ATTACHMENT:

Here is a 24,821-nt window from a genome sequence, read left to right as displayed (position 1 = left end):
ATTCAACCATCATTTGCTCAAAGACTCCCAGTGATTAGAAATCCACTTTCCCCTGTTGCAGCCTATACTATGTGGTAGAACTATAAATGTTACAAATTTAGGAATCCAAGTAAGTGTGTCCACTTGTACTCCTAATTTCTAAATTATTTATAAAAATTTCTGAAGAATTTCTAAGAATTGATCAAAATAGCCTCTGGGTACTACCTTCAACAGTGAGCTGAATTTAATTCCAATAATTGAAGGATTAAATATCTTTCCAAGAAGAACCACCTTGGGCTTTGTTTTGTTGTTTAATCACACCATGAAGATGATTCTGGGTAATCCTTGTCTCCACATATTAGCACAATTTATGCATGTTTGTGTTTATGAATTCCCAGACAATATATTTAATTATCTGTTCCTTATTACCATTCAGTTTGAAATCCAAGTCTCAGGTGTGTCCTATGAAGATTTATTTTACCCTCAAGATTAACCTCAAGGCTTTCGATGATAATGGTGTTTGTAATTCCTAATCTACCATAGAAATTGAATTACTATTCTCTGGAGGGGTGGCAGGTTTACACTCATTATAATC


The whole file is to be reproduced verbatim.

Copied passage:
Here is a 24,821-nt window from a genome sequence, read left to right as displayed (position 1 = left end):
ATTCAACCATCATTTGCTCAAAGACTCCCAGTGATTAGAAATCCACTTTCCCCTGTTGCAGCCTATACTATGTGGTAGAACTATAAATGTTACAAATTTAGGAATCCAAGTAAGTGTGTCCACTTGTACTCCTAATTTCTAAATTATTTATAAAAATTTCTGAAGAATTTCTAAGAATTGATCAAAATAGCCTCTGGGTACTACCTTCAACAGTGAGCTGAATTTAATTCCAATAATTGAAGGATTAAATATCTTTCCAAGAAGAACCACCTTGGGCTTTGTTTTGTTGTTTAATCACACCATGAAGATGATTCTGGGTAATCCTTGTCTCCACATATTAGCACAATTTATGCATGTTTGTGTTTATGAATTCCCAGACAATATATTTAATTATCTGTTCCTTATTACCATTCAGTTTGAAATCCAAGTCTCAGGTGTGTCCTATGAAGATTTATTTTACCCTCAAGATTAACCTCAAGGCTTTCGATGATAATGGTGTTTGTAATTCCTAATCTACCATAGAAATTGAATTACTATTCTCTGGAGGGGTGGCAGGTTTACACTCATTATAATC